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How I Trained Myself To Like Criticism

December 17, 2018

 

Most people absolutely hate to be criticized. Nobody likes to hear that they are sub-par, misinformed, or just flat out wrong. Why is this though? Although nobody can say for certain, the most likely reason is because we biologically have a natural need to self-preserve. Preserve our bodies, families, possessions, reputation, belief systems etc. When somebody says something that contradicts or challenges one's long-held identity, one's mind reacts to it as a threat and braces itself accordingly to as if it was a real threat. 

 

The fact of the matter is that we will always face some form of criticism in our lives regardless of what we do. Author and philosopher Elbert Hubbard said “To avoid criticism say nothing, do nothing, be nothing.” For those of us that have at least a semblance of ambition, doing nothing is completely unacceptable. 

 

Ambitious people will always receive criticism because it goes against the norm of what most people experience in their lives. Ambitious people are different because they do the arduous and unglamorous tasks that separate themselves from those that do not.  

 

One of the most effective bio-hacks you can do to overcome the fear of criticism is to train your mind to love criticism. Rather than viewing this as some twisted sado-masochistic idea, know that mastering your fear of criticism is likely one of the most powerful and transformative things you can do.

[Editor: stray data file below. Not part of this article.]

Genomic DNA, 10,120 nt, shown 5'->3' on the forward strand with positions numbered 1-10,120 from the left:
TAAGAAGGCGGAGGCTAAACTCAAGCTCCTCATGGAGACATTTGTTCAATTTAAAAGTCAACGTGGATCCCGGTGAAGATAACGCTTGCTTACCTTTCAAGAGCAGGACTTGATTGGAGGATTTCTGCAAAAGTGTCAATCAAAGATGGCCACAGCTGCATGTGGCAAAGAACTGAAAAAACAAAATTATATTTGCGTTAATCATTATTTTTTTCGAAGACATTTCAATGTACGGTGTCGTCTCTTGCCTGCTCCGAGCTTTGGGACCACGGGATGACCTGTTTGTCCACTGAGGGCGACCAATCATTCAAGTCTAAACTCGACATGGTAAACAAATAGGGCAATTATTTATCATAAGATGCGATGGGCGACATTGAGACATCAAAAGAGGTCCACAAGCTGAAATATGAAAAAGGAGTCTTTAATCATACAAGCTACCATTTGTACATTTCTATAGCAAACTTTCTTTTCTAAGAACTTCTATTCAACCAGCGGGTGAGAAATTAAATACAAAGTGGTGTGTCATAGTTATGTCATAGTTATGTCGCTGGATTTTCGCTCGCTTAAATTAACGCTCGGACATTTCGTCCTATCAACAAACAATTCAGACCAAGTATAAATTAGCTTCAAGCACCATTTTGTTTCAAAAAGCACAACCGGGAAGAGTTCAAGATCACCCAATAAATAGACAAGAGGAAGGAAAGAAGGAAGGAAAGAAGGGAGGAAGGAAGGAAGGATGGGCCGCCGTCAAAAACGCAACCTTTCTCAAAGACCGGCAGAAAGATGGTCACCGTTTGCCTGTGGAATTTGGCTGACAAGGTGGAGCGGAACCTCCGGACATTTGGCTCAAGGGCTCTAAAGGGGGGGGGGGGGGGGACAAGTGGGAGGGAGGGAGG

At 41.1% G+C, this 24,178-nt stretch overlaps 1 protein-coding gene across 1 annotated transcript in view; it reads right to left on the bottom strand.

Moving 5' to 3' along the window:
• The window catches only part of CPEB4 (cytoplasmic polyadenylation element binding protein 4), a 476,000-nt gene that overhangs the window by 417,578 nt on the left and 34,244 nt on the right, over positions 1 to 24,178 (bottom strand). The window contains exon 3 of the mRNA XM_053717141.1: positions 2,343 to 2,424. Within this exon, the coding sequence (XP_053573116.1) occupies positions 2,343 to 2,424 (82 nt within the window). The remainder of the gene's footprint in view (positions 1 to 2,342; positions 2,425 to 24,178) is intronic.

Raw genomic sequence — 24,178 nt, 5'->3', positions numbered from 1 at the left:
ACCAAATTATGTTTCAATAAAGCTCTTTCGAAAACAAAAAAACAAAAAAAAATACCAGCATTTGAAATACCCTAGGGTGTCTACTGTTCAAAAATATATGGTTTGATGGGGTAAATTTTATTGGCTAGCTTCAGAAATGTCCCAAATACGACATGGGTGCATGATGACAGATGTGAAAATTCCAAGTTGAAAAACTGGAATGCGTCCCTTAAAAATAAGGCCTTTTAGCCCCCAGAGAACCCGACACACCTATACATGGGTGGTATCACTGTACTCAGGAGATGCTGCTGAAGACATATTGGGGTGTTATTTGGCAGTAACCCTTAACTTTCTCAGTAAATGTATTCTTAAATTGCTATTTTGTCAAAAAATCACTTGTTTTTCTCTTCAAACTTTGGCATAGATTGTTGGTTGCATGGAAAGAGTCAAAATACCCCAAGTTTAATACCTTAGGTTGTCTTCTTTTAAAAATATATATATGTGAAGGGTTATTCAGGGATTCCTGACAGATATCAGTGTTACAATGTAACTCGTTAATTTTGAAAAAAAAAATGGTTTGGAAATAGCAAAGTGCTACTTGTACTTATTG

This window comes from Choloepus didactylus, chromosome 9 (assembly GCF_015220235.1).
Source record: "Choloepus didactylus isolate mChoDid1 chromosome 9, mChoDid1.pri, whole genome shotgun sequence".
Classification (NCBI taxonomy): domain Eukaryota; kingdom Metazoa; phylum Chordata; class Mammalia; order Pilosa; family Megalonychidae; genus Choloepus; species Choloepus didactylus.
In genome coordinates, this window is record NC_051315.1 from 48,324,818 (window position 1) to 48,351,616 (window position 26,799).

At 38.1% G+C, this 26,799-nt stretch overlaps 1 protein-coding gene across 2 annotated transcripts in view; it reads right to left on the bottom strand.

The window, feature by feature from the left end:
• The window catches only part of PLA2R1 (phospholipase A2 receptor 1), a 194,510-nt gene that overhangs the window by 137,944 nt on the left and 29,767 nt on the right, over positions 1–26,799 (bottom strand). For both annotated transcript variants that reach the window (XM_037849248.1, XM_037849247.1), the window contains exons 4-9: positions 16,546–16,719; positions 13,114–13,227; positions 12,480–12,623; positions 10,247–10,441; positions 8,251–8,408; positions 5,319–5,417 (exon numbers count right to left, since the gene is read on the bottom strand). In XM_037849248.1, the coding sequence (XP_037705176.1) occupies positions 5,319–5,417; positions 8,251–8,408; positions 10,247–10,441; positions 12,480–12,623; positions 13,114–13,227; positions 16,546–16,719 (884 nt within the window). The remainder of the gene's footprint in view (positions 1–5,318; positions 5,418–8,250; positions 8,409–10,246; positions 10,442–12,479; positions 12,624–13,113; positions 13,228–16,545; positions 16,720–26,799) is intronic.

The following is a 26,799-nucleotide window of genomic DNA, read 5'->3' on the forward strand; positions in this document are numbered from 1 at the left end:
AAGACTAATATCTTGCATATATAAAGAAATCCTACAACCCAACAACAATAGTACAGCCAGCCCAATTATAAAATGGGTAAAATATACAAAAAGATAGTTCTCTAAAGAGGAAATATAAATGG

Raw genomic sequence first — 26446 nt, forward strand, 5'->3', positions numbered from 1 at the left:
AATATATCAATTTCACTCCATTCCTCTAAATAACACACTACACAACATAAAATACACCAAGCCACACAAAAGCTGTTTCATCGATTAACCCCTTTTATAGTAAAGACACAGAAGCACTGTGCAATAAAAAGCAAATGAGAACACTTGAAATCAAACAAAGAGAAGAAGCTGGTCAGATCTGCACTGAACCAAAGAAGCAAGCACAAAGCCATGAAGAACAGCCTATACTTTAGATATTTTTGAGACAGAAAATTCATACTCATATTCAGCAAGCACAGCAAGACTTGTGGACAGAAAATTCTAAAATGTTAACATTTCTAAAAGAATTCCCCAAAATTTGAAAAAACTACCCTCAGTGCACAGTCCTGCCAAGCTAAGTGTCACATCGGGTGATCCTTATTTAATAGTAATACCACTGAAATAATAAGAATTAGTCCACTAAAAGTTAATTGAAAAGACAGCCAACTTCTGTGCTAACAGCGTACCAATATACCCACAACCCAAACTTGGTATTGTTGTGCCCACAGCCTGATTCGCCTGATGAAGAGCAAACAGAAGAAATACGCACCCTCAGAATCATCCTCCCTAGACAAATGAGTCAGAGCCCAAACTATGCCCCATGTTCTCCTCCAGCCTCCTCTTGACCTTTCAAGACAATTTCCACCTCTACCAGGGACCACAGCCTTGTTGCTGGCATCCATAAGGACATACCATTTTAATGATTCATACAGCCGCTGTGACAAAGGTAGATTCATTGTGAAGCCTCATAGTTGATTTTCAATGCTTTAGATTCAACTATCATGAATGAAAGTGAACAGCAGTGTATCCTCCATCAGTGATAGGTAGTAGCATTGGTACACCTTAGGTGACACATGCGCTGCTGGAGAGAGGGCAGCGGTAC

Success guru, Tony Robbins expounds upon the idea of transforming your mind into associating things you don't like into things you do and vice versa in his book entitled "Unlimited Power". This technique is commonly known as NLP or Neuro-Linguistic Programming. Essentially, the process requires one to train mind into associating things that you dislike into something you like and vice versa by inculcating the mind with something that they view as pleasant/unpleasant.

 

For example, I have used this technique effectively for both something I like and dislike. The first being that of McDonald’s. When I was in high school, I used to love going to McDonald’s. I used to love eating their fries, chicken strips and filet of fish sandwiches. I would devour them happily any chance I had. After learning about the litany of harmful chemicals and additives used in McDonald’s food, I decided to use NLP techniques and try to start associating the Golden Arches with something that I strongly disliked. Whenever I saw the McDonald’s logo driving down the road, I thought of horrible things. Every time I saw a commercial, I thought of becoming fat, lazy, angry and unhealthy. I even went as far as to give myself a quick slap on the face when I felt a craving for McDonald's. I tried to do everything I could to associate McDonald’s with terrible things and eventually it worked! Since trying this technique at least five or six years ago, I have only patronized McDonald’s twice. Once when I was in an airport and I was broke and McDonald’s was the only option. The second time was when I was traveling in Spain and there were no other options (I only bought potato wedges and a water though). I never feel cravings for McDonald’s and, quite honestly, sometimes I even forget that McDonald’s is still even a place people frequent.